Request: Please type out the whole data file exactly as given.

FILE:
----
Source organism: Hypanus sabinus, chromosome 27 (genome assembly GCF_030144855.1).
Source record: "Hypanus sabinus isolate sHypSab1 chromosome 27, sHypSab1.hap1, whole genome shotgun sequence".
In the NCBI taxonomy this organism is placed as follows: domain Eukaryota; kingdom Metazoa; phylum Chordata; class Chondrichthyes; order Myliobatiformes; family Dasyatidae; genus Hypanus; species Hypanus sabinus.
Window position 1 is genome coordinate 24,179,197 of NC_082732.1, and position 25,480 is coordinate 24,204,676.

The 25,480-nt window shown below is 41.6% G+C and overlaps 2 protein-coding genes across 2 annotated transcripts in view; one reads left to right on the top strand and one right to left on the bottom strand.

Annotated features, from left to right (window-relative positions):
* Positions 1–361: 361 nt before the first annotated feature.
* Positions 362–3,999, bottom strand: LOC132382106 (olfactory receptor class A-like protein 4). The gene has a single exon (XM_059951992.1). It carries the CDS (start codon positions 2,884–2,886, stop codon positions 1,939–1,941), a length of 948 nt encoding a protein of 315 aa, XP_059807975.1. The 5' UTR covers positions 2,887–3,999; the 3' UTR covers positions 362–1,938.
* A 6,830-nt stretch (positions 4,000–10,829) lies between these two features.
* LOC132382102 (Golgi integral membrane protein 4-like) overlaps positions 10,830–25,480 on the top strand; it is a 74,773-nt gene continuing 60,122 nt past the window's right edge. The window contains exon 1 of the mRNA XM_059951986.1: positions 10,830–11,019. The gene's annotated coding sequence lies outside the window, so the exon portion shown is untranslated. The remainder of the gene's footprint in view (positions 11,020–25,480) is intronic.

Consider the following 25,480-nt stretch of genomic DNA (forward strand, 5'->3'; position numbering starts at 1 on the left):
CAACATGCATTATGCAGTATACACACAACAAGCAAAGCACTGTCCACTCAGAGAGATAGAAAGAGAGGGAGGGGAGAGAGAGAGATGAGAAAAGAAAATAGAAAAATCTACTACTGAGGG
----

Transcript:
Source organism: Hypanus sabinus, chromosome 27 (genome assembly GCF_030144855.1).
Source record: "Hypanus sabinus isolate sHypSab1 chromosome 27, sHypSab1.hap1, whole genome shotgun sequence".
In the NCBI taxonomy this organism is placed as follows: domain Eukaryota; kingdom Metazoa; phylum Chordata; class Chondrichthyes; order Myliobatiformes; family Dasyatidae; genus Hypanus; species Hypanus sabinus.
Window position 1 is genome coordinate 24,179,197 of NC_082732.1, and position 25,480 is coordinate 24,204,676.

The 25,480-nt window shown below is 41.6% G+C and overlaps 2 protein-coding genes across 2 annotated transcripts in view; one reads left to right on the top strand and one right to left on the bottom strand.

Annotated features, from left to right (window-relative positions):
* Positions 1–361: 361 nt before the first annotated feature.
* Positions 362–3,999, bottom strand: LOC132382106 (olfactory receptor class A-like protein 4). The gene has a single exon (XM_059951992.1). It carries the CDS (start codon positions 2,884–2,886, stop codon positions 1,939–1,941), a length of 948 nt encoding a protein of 315 aa, XP_059807975.1. The 5' UTR covers positions 2,887–3,999; the 3' UTR covers positions 362–1,938.
* A 6,830-nt stretch (positions 4,000–10,829) lies between these two features.
* LOC132382102 (Golgi integral membrane protein 4-like) overlaps positions 10,830–25,480 on the top strand; it is a 74,773-nt gene continuing 60,122 nt past the window's right edge. The window contains exon 1 of the mRNA XM_059951986.1: positions 10,830–11,019. The gene's annotated coding sequence lies outside the window, so the exon portion shown is untranslated. The remainder of the gene's footprint in view (positions 11,020–25,480) is intronic.

Consider the following 25,480-nt stretch of genomic DNA (forward strand, 5'->3'; position numbering starts at 1 on the left):
CAACATGCATTATGCAGTATACACACAACAAGCAAAGCACTGTCCACTCAGAGAGATAGAAAGAGAGGGAGGGGAGAGAGAGAGATGAGAAAAGAAAATAGAAAAATCTACTACTGAGGG